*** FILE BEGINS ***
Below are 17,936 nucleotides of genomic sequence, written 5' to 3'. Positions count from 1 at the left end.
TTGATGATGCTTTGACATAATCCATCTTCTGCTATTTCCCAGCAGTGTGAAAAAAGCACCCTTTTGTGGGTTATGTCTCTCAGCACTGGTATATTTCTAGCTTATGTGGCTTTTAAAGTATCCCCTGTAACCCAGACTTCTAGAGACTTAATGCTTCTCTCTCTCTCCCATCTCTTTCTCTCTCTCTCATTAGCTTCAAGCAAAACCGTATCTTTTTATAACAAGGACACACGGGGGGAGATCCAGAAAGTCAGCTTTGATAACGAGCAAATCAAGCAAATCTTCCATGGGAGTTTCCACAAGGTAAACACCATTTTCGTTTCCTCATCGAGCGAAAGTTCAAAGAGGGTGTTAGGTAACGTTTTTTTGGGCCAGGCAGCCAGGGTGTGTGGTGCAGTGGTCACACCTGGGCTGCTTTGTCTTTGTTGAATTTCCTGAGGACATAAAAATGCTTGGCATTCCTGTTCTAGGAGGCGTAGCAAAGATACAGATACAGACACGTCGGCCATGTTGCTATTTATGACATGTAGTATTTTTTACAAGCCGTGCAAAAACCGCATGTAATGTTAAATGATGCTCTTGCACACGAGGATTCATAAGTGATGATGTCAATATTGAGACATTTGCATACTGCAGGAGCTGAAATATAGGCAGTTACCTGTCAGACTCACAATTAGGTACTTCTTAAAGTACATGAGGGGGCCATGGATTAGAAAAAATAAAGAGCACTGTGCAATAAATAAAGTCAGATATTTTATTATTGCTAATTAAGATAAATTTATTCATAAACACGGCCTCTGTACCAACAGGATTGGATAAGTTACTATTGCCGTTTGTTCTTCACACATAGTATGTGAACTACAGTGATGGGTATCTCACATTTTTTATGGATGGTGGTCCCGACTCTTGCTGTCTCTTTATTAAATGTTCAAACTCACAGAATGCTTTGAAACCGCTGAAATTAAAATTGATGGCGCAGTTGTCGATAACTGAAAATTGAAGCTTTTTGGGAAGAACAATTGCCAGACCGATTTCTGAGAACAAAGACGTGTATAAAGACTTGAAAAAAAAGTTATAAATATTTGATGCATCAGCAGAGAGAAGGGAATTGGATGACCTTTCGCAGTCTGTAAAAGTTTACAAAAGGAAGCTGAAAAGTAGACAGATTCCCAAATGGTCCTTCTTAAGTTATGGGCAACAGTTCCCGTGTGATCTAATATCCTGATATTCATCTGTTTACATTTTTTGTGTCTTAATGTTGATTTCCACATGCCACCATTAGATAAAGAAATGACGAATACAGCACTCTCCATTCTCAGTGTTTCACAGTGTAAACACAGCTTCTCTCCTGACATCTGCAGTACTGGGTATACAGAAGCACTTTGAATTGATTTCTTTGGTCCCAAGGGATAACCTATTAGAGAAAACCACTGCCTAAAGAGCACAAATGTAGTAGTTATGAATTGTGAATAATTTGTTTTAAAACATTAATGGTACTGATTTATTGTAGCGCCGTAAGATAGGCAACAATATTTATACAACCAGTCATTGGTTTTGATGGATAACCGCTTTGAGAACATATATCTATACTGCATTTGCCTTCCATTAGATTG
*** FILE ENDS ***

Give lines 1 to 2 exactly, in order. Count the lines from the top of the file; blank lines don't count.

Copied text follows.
Below are 17,936 nucleotides of genomic sequence, written 5' to 3'. Positions count from 1 at the left end.
TTGATGATGCTTTGACATAATCCATCTTCTGCTATTTCCCAGCAGTGTGAAAAAAGCACCCTTTTGTGGGTTATGTCTCTCAGCACTGGTATATTTCTAGCTTATGTGGCTTTTAAAGTATCCCCTGTAACCCAGACTTCTAGAGACTTAATGCTTCTCTCTCTCTCCCATCTCTTTCTCTCTCTCTCATTAGCTTCAAGCAAAACCGTATCTTTTTATAACAAGGACACACGGGGGGAGATCCAGAAAGTCAGCTTTGATAACGAGCAAATCAAGCAAATCTTCCATGGGAGTTTCCACAAGGTAAACACCATTTTCGTTTCCTCATCGAGCGAAAGTTCAAAGAGGGTGTTAGGTAACGTTTTTTTGGGCCAGGCAGCCAGGGTGTGTGGTGCAGTGGTCACACCTGGGCTGCTTTGTCTTTGTTGAATTTCCTGAGGACATAAAAATGCTTGGCATTCCTGTTCTAGGAGGCGTAGCAAAGATACAGATACAGACACGTCGGCCATGTTGCTATTTATGACATGTAGTATTTTTTACAAGCCGTGCAAAAACCGCATGTAATGTTAAATGATGCTCTTGCACACGAGGATTCATAAGTGATGATGTCAATATTGAGACATTTGCATACTGCAGGAGCTGAAATATAGGCAGTTACCTGTCAGACTCACAATTAGGTACTTCTTAAAGTACATGAGGGGGCCATGGATTAGAAAAAATAAAGAGCACTGTGCAATAAATAAAGTCAGATATTTTATTATTGCTAATTAAGATAAATTTATTCATAAACACGGCCTCTGTACCAACAGGATTGGATAAGTTACTATTGCCGTTTGTTCTTCACACATAGTATGTGAACTACAGTGATGGGTATCTCACATTTTTTATGGATGGTGGTCCCGACTCTTGCTGTCTCTTTATTAAATGTTCAAACTCACAGAATGCTTTGAAACCGCTGAAATTAAAATTGATGGCGCAGTTGTCGATAACTGAAAATTGAAGCTTTTTGGGAAGAACAATTGCCAGACCGATTTCTGAGAACAAAGACGTGTATAAAGACTTGAAAAAAAAGTTATAAATATTTGATGCATCAGCAGAGAGAAGGGAATTGGATGACCTTTCGCAGTCTGTAAAAGTTTACAAAAGGAAGCTGAAAAGTAGACAGATTCCCAAATGGTCCTTCTTAAGTTATGGGCAACAGTTCCCGTGTGATCTAATATCCTGATATTCATCTGTTTACATTTTTTGTGTCTTAATGTTGATTTCCACATGCCACCATTAGATAAAGAAATGACGAATACAGCACTCTCCATTCTCAGTGTTTCACAGTGTAAACACAGCTTCTCTCCTGACATCTGCAGTACTGGGTATACAGAAGCACTTTGAATTGATTTCTTTGGTCCCAAGGGATAACCTATTAGAGAAAACCACTGCCTAAAGAGCACAAATGTAGTAGTTATGAATTGTGAATAATTTGTTTTAAAACATTAATGGTACTGATTTATTGTAGCGCCGTAAGATAGGCAACAATATTTATACAACCAGTCATTGGTTTTGATGGATAACCGCTTTGAGAACATATATCTATACTGCATTTGCCTTCCATTAGATTG